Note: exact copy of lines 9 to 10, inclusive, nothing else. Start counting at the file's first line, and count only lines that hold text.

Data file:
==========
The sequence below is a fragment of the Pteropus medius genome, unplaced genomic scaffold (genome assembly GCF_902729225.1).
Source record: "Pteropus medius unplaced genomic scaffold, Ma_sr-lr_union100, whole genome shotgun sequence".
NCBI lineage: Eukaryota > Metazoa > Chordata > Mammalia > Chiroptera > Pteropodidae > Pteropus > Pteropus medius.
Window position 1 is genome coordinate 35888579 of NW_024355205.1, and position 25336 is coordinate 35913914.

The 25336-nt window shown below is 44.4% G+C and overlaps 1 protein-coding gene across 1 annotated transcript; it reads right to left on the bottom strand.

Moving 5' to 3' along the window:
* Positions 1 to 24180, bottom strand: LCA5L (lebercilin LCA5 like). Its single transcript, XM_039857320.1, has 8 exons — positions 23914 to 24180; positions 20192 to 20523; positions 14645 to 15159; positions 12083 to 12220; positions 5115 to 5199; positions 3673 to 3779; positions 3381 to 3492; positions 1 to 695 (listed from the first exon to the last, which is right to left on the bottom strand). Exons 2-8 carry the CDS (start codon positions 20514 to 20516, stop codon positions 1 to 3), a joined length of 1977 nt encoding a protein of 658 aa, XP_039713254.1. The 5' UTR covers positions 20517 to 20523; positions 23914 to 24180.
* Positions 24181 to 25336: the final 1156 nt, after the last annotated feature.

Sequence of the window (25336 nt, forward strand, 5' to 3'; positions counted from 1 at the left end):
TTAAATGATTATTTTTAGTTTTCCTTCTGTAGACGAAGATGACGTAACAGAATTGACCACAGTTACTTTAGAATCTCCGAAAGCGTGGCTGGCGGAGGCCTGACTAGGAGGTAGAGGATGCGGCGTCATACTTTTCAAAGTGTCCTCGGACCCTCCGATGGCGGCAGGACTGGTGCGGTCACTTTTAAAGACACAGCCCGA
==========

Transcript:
Sequence of the window (25336 nt, forward strand, 5' to 3'; positions counted from 1 at the left end):
TTAAATGATTATTTTTAGTTTTCCTTCTGTAGACGAAGATGACGTAACAGAATTGACCACAGTTACTTTAGAATCTCCGAAAGCGTGGCTGGCGGAGGCCTGACTAGGAGGTAGAGGATGCGGCGTCATACTTTTCAAAGTGTCCTCGGACCCTCCGATGGCGGCAGGACTGGTGCGGTCACTTTTAAAGACACAGCCCGA